I’m on my way to Pilipino Hall for Tai Chi class. Aki can brush my knee when she wants attention but can’t manage the parry-parry-punch so she stays home. I carry a camera because the low angled morning sun is turning even tired willow leaves into a show. I will be late to class. According to the weather service, we should be in the middle of week long stretch of rain so walking in sunlight, seeing the electric combination of light and fall color brings the kind of joy I once felt while Swedish milk chocolate melted in my mouth.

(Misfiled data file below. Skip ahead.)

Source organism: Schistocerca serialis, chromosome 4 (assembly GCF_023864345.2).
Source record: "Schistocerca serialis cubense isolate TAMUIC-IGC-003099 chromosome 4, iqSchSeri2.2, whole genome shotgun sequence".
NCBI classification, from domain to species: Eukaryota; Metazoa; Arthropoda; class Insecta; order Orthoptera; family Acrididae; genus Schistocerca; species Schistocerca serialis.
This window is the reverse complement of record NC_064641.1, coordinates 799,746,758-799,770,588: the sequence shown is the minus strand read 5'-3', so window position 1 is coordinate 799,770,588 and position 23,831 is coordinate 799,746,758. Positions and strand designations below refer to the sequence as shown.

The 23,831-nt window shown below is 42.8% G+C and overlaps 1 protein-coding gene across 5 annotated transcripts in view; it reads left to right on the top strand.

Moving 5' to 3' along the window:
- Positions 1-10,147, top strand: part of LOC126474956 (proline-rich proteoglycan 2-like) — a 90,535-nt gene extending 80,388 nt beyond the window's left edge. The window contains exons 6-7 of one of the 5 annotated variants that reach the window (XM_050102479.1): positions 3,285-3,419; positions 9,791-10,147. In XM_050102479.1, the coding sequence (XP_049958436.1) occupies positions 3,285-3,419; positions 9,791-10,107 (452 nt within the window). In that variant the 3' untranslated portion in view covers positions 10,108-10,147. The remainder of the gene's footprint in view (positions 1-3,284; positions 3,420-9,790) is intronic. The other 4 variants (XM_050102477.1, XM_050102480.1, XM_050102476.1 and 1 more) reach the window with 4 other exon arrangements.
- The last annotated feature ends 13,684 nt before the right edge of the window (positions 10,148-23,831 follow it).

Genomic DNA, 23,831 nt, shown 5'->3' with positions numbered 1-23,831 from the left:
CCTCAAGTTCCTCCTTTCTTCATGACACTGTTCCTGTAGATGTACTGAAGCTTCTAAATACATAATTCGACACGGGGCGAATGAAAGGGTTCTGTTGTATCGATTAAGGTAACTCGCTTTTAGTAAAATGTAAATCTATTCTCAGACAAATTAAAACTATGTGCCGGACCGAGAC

At Capitol School Park I swing over to a bronze rendering of an empty chair. Members of the Juneau High School class of 1942 placed it there to commemorate the forced internment of their valedictorian and all the other Japanese Americans in Juneau. Two strands of origami cranes, their paper bodies soaked by last night’s rain, hang down the back of the chair. The cranes are a prayer for peace and longevity, the chair a protest against the unfair incarceration of loyal Americans. I wish it were a binding promise of, “never again,” and hope that it will remind the generations of children that will sled past the diminutive monument of the destructive power of fear.